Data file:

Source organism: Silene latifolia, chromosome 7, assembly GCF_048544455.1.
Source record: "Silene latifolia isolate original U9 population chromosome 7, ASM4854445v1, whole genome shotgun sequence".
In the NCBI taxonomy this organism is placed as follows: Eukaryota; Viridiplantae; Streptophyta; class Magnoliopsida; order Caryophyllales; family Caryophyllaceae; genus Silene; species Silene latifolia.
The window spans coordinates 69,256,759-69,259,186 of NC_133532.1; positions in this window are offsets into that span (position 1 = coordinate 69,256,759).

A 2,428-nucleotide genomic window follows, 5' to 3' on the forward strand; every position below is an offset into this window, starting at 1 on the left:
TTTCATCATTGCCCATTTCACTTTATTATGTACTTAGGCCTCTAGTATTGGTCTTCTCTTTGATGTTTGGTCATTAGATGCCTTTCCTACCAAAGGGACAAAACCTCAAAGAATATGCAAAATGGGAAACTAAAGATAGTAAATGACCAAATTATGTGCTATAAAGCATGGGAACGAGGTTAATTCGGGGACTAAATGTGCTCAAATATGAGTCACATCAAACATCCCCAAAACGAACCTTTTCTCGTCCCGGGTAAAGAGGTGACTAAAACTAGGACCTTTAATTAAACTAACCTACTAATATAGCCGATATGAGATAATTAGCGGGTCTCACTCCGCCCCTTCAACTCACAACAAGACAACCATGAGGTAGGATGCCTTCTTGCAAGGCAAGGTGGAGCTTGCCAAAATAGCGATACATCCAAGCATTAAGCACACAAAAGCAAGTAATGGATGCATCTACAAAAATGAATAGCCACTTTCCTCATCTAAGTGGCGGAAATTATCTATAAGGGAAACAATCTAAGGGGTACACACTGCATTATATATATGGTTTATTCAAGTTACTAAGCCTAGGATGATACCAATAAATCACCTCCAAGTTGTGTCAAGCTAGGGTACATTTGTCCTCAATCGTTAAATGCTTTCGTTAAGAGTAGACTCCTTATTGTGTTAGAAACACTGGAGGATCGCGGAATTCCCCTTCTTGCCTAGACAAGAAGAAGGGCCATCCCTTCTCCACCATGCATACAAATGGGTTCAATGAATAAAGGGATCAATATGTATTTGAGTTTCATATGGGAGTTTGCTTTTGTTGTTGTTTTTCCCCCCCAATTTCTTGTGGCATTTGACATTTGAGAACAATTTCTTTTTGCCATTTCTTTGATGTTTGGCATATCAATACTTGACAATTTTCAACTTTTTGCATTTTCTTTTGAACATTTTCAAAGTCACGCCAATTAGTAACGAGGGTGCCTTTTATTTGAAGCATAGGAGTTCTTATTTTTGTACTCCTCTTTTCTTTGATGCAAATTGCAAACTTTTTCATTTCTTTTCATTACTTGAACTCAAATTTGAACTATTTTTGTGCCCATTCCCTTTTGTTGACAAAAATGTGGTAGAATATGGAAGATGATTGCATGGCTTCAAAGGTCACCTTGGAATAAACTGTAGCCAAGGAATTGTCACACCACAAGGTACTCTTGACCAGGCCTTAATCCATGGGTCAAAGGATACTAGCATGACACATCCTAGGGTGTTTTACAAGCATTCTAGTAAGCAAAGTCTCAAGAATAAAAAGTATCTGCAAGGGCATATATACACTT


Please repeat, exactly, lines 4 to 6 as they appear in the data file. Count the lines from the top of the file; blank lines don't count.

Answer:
The window spans coordinates 69,256,759-69,259,186 of NC_133532.1; positions in this window are offsets into that span (position 1 = coordinate 69,256,759).

A 2,428-nucleotide genomic window follows, 5' to 3' on the forward strand; every position below is an offset into this window, starting at 1 on the left:
TTTCATCATTGCCCATTTCACTTTATTATGTACTTAGGCCTCTAGTATTGGTCTTCTCTTTGATGTTTGGTCATTAGATGCCTTTCCTACCAAAGGGACAAAACCTCAAAGAATATGCAAAATGGGAAACTAAAGATAGTAAATGACCAAATTATGTGCTATAAAGCATGGGAACGAGGTTAATTCGGGGACTAAATGTGCTCAAATATGAGTCACATCAAACATCCCCAAAACGAACCTTTTCTCGTCCCGGGTAAAGAGGTGACTAAAACTAGGACCTTTAATTAAACTAACCTACTAATATAGCCGATATGAGATAATTAGCGGGTCTCACTCCGCCCCTTCAACTCACAACAAGACAACCATGAGGTAGGATGCCTTCTTGCAAGGCAAGGTGGAGCTTGCCAAAATAGCGATACATCCAAGCATTAAGCACACAAAAGCAAGTAATGGATGCATCTACAAAAATGAATAGCCACTTTCCTCATCTAAGTGGCGGAAATTATCTATAAGGGAAACAATCTAAGGGGTACACACTGCATTATATATATGGTTTATTCAAGTTACTAAGCCTAGGATGATACCAATAAATCACCTCCAAGTTGTGTCAAGCTAGGGTACATTTGTCCTCAATCGTTAAATGCTTTCGTTAAGAGTAGACTCCTTATTGTGTTAGAAACACTGGAGGATCGCGGAATTCCCCTTCTTGCCTAGACAAGAAGAAGGGCCATCCCTTCTCCACCATGCATACAAATGGGTTCAATGAATAAAGGGATCAATATGTATTTGAGTTTCATATGGGAGTTTGCTTTTGTTGTTGTTTTTCCCCCCCAATTTCTTGTGGCATTTGACATTTGAGAACAATTTCTTTTTGCCATTTCTTTGATGTTTGGCATATCAATACTTGACAATTTTCAACTTTTTGCATTTTCTTTTGAACATTTTCAAAGTCACGCCAATTAGTAACGAGGGTGCCTTTTATTTGAAGCATAGGAGTTCTTATTTTTGTACTCCTCTTTTCTTTGATGCAAATTGCAAACTTTTTCATTTCTTTTCATTACTTGAACTCAAATTTGAACTATTTTTGTGCCCATTCCCTTTTGTTGACAAAAATGTGGTAGAATATGGAAGATGATTGCATGGCTTCAAAGGTCACCTTGGAATAAACTGTAGCCAAGGAATTGTCACACCACAAGGTACTCTTGACCAGGCCTTAATCCATGGGTCAAAGGATACTAGCATGACACATCCTAGGGTGTTTTACAAGCATTCTAGTAAGCAAAGTCTCAAGAATAAAAAGTATCTGCAAGGGCATATATACACTT